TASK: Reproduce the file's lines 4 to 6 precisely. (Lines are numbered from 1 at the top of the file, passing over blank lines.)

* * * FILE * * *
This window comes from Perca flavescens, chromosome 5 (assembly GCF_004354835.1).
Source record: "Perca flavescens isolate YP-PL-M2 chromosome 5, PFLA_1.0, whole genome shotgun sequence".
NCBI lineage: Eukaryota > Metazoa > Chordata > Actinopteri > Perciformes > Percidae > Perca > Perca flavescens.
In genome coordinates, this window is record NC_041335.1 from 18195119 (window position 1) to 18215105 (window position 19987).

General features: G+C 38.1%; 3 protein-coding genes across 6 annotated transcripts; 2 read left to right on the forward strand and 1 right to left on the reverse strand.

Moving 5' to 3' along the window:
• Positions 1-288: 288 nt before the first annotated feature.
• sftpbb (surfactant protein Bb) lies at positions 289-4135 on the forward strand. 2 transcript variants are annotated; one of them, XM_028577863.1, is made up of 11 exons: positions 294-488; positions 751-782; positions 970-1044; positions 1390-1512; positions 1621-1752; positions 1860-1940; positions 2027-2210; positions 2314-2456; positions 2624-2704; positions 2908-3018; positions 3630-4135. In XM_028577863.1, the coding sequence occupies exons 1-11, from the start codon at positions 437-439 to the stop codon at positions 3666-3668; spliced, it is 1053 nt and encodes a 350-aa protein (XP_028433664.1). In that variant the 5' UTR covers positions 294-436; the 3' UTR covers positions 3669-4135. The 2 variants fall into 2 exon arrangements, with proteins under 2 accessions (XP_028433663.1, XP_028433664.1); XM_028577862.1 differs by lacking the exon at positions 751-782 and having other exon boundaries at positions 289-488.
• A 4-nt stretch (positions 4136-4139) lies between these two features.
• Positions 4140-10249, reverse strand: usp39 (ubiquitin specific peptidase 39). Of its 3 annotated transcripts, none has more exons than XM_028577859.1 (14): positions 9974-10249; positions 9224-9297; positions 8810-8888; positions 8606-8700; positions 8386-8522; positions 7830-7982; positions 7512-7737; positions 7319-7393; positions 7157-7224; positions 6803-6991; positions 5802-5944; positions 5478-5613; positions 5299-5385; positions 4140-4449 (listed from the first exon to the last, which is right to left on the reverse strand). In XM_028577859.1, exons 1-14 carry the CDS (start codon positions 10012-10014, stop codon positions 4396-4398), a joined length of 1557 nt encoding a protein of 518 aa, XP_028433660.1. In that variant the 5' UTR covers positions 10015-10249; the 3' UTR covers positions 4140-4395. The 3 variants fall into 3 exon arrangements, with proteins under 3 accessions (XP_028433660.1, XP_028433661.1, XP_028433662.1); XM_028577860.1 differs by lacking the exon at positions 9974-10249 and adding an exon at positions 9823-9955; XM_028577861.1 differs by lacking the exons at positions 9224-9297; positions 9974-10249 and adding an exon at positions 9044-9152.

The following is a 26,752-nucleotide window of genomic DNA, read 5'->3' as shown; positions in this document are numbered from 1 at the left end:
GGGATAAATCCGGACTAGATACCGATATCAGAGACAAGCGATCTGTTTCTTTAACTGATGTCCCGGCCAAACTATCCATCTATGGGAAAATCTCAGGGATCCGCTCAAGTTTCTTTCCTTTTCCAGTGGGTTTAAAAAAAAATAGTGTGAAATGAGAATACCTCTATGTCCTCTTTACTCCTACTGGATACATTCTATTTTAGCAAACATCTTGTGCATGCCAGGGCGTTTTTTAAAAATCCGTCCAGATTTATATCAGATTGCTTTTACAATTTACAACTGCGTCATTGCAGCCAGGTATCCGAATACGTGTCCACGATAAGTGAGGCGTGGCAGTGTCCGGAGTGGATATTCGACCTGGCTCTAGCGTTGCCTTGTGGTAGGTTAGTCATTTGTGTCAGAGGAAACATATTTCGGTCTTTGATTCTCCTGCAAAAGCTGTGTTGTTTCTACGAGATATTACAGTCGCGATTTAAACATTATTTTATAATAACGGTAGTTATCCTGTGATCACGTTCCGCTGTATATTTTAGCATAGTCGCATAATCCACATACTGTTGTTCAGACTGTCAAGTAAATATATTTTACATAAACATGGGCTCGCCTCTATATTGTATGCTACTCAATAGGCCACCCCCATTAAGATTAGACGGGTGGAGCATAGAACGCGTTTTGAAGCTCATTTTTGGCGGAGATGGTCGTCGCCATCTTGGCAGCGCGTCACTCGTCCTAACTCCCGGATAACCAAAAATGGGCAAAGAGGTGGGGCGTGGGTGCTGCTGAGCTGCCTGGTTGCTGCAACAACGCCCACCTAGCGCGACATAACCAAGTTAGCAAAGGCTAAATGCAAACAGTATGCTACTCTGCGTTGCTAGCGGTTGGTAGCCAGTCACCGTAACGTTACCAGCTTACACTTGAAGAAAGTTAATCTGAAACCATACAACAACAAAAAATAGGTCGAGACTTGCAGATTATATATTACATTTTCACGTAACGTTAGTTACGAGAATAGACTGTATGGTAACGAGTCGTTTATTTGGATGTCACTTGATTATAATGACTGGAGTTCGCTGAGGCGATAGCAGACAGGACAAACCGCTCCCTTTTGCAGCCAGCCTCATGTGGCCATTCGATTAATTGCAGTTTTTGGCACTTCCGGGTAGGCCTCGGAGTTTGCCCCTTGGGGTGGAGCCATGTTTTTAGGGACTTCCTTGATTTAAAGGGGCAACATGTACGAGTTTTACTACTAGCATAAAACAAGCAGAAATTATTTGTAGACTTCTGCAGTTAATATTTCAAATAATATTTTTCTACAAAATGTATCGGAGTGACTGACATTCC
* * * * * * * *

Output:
In genome coordinates, this window is record NC_041335.1 from 18195119 (window position 1) to 18215105 (window position 19987).

General features: G+C 38.1%; 3 protein-coding genes across 6 annotated transcripts; 2 read left to right on the forward strand and 1 right to left on the reverse strand.

Moving 5' to 3' along the window: